Saturday 23 March 2013

The genius of Lutosławski

Witold Lutosławski

The Philharmonia’s Woven Words series, celebrating the centenary of Polish composer Witold Lutosławski, came to an end on Thursday with a concert that included the haunting nocturnal orchestral song Les espaces du sommeil and the ferocious Fourth Symphony:

“Even without its concentrated and compelling narrative of mounting violence, Lutosławski’s Fourth would be remarkable for the sounds it conjures: rippling harp motifs, impossibly rich string textures and molten brassy climaxes. But it grips with its anguished momentum, seeming surprisingly close to the stark and enigmatic concerns of Shostakovich more brutalised symphonies. Its pull was only strengthened by the Philharmonia’s effortless and dazzlingly colourful playing and the force of Salonen’s no-holds-barred conducting. How can this remarkable symphony be such a concert hall rarity?”

Friday 15 March 2013

Dudamel and Adams bring their Green Umbrella to London

Joseph Perira and Gustavo Dudamel (photo: Mark Allan for the Barbican)
Perhaps the unfamiliarity of the first programme of the Los Angeles Philharmonic’s three night Barbican residency was too much for some – even with the world’s hottest conducting property on the podium, there were auditorium seats to spare – but in scheduling quite so much new music, the LA musicians and their music director Gustavo Dudamel demonstrated the kind of bravery few other world-class orchestras posses. This was a taste of the LA Phil’s Green Umbrella series of concerts, dedicated to new music and headed by John Adams. The orchestra’s New Music Group tackled three widely contrasting works with terrific assurance, bringing chilly London a tantalising slice of LA’s new music scene.

The programme featured music by Adams, the LA Phil principal timpanist Joseph Pereira and Korean composer Unsuk Chin. You can read my full review at Classical Source.

Wednesday 13 March 2013

Alexander Kniazev plays Franck and Ysaye

Franck & Ysaÿe: Music for Cello and Piano
Alexander Kniazev (cello)
Plamena Mangova (piano)

Fuga Libera FUG587

The notes for Alexander Kniazev’s disc of borrowed music open with an incomprehensible justification for the practice of transcription. In truth, no argument is necessary: if these musicians wish to take music written for violin and play it on the cello, they are welcome. In practice, some transfer better than others, as demonstrated by this recital.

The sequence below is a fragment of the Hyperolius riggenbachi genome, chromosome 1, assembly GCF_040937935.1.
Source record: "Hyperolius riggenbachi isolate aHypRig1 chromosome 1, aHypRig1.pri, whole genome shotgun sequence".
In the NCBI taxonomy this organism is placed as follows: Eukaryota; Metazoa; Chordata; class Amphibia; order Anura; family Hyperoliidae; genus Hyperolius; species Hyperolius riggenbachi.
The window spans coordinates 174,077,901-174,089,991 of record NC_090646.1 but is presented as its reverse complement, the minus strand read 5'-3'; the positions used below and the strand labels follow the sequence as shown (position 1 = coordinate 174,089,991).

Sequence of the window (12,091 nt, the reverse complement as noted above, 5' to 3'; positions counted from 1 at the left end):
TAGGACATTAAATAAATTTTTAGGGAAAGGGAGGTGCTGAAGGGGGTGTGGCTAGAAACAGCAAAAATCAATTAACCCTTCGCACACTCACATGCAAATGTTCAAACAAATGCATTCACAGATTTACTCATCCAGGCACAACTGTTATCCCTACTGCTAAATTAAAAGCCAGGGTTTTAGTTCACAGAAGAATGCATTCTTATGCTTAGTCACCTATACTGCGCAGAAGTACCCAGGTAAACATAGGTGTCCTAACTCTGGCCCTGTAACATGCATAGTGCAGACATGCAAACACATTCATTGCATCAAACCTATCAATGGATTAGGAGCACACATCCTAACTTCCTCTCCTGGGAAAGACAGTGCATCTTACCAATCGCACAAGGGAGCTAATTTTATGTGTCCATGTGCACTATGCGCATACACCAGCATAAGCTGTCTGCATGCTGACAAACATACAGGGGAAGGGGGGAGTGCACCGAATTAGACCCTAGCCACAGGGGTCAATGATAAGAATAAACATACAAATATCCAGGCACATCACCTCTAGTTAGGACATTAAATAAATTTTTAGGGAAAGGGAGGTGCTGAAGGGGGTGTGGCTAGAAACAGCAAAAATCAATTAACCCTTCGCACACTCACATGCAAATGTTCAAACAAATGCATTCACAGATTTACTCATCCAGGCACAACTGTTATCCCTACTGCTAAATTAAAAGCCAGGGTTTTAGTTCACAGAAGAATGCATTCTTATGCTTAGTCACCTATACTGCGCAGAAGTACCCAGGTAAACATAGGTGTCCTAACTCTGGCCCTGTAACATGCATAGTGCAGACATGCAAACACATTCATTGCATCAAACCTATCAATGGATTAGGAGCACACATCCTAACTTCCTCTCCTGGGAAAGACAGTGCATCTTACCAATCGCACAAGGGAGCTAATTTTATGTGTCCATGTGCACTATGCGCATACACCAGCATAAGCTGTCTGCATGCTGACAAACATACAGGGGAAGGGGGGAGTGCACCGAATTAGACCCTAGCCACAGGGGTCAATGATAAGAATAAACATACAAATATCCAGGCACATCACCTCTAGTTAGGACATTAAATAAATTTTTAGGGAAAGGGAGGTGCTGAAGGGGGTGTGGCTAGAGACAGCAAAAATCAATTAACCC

Kniazev is far from the first cellist to play César Franck’s evergreen Violin Sonata and, as a transcription, it works well. The long lyrical lines of the Sonata, composed for the young Eugène Ysaÿe in 1886, are rendered well on Kniazev’s instrument and there isn’t too much rapid fingerwork to get caught up in. Kniazev’s performance slows the opening Allegretto to a grandiose showcase of his remarkable sound, a torrent of extraordinarily rich legato tone redolent of the Oistrakh and Rostropovich. It really is something to behold - whenever the Sonata obliges, Kniazev opens the taps and that sound comes out. It results, however, in a monolithic performance, basking in the glory of these edifices but revealing disappointingly little of the music’s drama and narrative. Pianist Plamena Mangova often has to make do with unsympathetic tempos which disrupt the flow of Franck’s keyboard writing.

Franck’s song Nocturne of 1884 is successful without the words, but two pieces by Ysaÿe reveal the more problematic aspect of transcription. Both the Berceuse and the Poème élégiaque were composed for violin and orchestra, though both are more commonly encountered in versions for violin and piano. Ysaÿe’s often virtuosic writing pulls Kniazev away from his comfort zone and, in all honesty, the transcriptions sound uncomfortable. In addition, Ysaÿe music was often specifically composed around the possibilities of his own instrument. A funereal episode in the Poème élégiaque is a case in point: Ysaÿe asks the violin to detune the bottom string by a whole tone, producing an unexpected and unusually deep sound. This section lies well within the reach of the cello, and the effect is lost.